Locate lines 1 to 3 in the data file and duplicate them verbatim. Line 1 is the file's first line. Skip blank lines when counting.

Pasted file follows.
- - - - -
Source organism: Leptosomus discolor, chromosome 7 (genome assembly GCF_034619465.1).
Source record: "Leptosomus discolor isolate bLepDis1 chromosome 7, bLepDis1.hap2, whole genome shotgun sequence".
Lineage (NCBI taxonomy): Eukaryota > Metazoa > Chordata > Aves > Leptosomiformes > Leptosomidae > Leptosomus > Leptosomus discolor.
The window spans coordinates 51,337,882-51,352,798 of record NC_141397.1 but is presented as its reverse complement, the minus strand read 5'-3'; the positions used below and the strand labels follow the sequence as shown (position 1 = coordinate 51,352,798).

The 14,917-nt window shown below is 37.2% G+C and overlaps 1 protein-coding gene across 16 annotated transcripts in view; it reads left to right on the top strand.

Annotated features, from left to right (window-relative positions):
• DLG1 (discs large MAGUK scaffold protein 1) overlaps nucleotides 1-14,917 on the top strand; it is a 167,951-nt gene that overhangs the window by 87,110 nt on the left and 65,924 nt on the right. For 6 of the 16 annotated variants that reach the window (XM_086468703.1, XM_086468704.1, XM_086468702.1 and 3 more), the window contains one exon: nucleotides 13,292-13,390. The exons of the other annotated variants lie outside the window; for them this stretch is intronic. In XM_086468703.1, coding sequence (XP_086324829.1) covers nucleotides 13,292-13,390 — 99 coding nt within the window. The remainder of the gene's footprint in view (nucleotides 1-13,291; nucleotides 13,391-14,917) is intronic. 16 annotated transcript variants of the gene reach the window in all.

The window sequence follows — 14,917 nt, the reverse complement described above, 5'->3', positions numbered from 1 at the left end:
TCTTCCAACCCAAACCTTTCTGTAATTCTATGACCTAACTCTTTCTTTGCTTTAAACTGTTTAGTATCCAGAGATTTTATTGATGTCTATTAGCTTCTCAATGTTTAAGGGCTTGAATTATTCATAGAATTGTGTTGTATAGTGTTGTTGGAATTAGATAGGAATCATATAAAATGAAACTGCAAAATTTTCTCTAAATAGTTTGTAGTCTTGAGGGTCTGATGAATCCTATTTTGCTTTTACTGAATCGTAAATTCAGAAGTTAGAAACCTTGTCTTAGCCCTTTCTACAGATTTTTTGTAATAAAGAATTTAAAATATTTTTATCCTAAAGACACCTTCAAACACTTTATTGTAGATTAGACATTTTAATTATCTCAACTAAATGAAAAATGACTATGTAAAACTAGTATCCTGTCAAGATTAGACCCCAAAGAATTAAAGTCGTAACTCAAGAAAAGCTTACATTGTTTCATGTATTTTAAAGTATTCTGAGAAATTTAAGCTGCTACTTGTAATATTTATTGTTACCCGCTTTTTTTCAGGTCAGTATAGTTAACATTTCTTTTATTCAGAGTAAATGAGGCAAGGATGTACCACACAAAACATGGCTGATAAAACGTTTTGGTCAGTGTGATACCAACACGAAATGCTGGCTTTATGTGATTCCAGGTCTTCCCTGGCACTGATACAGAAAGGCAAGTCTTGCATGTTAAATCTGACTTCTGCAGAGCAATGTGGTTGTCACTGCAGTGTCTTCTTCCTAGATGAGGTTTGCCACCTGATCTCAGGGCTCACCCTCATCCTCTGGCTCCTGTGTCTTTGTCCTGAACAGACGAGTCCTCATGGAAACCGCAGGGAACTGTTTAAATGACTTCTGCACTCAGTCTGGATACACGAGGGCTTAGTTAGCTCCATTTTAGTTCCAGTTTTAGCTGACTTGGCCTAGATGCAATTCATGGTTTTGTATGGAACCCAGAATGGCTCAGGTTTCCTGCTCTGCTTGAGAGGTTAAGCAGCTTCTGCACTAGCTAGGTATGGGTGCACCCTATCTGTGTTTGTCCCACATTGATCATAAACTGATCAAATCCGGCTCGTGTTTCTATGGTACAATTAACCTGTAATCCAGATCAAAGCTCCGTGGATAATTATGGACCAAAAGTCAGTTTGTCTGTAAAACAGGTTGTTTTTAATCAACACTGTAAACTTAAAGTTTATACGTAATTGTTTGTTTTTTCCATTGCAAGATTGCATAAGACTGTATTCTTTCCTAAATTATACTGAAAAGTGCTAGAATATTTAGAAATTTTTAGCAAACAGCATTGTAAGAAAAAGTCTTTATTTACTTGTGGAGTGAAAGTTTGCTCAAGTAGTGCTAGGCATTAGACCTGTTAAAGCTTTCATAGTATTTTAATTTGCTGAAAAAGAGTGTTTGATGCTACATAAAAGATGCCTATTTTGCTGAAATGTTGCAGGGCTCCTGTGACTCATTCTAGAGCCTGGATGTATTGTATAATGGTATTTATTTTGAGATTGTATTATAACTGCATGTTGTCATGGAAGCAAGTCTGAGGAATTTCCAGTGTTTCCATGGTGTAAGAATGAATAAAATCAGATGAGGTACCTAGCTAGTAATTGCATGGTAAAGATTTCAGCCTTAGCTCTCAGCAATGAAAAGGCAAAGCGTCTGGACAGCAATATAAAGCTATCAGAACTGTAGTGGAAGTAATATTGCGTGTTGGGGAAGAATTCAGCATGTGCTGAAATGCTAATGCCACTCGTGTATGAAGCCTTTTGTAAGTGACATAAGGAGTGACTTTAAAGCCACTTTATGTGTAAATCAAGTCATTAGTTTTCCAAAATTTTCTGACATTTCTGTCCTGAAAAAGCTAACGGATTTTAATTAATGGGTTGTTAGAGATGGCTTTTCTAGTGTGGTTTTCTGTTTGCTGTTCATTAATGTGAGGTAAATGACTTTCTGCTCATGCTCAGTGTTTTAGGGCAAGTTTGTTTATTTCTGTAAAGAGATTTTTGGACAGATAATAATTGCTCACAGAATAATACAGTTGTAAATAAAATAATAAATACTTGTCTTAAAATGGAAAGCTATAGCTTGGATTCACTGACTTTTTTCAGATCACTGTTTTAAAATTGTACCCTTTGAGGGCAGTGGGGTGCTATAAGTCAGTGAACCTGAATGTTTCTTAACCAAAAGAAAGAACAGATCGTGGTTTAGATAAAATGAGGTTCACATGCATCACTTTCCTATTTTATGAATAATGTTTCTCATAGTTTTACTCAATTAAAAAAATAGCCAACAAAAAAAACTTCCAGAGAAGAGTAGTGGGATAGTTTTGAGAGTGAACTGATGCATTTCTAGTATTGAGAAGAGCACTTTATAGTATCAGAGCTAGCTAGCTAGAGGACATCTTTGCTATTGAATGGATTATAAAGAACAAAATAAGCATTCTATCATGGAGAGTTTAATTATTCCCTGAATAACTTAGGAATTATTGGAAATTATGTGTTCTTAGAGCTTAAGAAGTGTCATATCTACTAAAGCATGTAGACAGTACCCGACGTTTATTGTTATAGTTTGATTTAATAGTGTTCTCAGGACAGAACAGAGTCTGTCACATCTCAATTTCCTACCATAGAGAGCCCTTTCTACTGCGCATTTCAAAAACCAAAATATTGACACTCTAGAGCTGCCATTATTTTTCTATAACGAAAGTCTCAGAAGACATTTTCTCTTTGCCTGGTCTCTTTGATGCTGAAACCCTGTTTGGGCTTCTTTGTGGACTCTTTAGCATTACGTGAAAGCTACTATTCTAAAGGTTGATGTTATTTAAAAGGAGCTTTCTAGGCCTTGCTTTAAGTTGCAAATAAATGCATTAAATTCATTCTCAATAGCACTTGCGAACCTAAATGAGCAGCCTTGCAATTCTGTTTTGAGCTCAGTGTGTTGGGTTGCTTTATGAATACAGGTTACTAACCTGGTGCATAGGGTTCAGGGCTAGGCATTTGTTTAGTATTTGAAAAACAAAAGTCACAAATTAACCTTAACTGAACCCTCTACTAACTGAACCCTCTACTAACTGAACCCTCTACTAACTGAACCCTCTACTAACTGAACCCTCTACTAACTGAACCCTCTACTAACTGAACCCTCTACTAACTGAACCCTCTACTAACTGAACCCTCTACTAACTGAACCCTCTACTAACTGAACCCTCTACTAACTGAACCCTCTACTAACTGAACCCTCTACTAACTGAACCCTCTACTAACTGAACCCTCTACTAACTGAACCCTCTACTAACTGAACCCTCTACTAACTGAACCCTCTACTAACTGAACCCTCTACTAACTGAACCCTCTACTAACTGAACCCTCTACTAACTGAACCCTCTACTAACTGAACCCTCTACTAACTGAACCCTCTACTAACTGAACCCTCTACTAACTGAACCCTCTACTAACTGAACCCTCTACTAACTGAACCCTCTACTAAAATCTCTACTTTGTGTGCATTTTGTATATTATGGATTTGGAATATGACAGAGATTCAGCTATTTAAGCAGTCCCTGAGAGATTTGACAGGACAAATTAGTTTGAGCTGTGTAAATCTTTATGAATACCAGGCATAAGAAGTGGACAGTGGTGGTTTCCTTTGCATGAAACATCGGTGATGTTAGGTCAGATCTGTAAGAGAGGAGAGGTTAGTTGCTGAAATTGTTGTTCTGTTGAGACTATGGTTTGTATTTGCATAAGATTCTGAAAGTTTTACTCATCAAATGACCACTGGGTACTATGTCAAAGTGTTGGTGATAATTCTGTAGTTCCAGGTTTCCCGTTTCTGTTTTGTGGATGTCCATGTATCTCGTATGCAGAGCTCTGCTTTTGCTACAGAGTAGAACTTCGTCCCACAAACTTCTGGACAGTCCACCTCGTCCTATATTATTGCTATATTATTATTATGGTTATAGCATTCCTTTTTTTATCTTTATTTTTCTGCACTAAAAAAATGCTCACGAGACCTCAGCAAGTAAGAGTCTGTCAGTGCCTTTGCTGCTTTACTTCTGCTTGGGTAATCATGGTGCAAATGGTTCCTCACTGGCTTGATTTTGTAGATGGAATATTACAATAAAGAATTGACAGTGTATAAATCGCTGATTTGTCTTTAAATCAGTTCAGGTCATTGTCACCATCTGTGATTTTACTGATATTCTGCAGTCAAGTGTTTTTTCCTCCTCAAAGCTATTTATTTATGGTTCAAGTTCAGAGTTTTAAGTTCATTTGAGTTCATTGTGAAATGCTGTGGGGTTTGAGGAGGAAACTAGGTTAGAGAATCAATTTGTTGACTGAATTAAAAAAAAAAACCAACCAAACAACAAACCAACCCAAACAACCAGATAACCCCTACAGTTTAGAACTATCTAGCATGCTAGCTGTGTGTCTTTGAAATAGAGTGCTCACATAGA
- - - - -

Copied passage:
Source organism: Leptosomus discolor, chromosome 7 (genome assembly GCF_034619465.1).
Source record: "Leptosomus discolor isolate bLepDis1 chromosome 7, bLepDis1.hap2, whole genome shotgun sequence".
Lineage (NCBI taxonomy): Eukaryota > Metazoa > Chordata > Aves > Leptosomiformes > Leptosomidae > Leptosomus > Leptosomus discolor.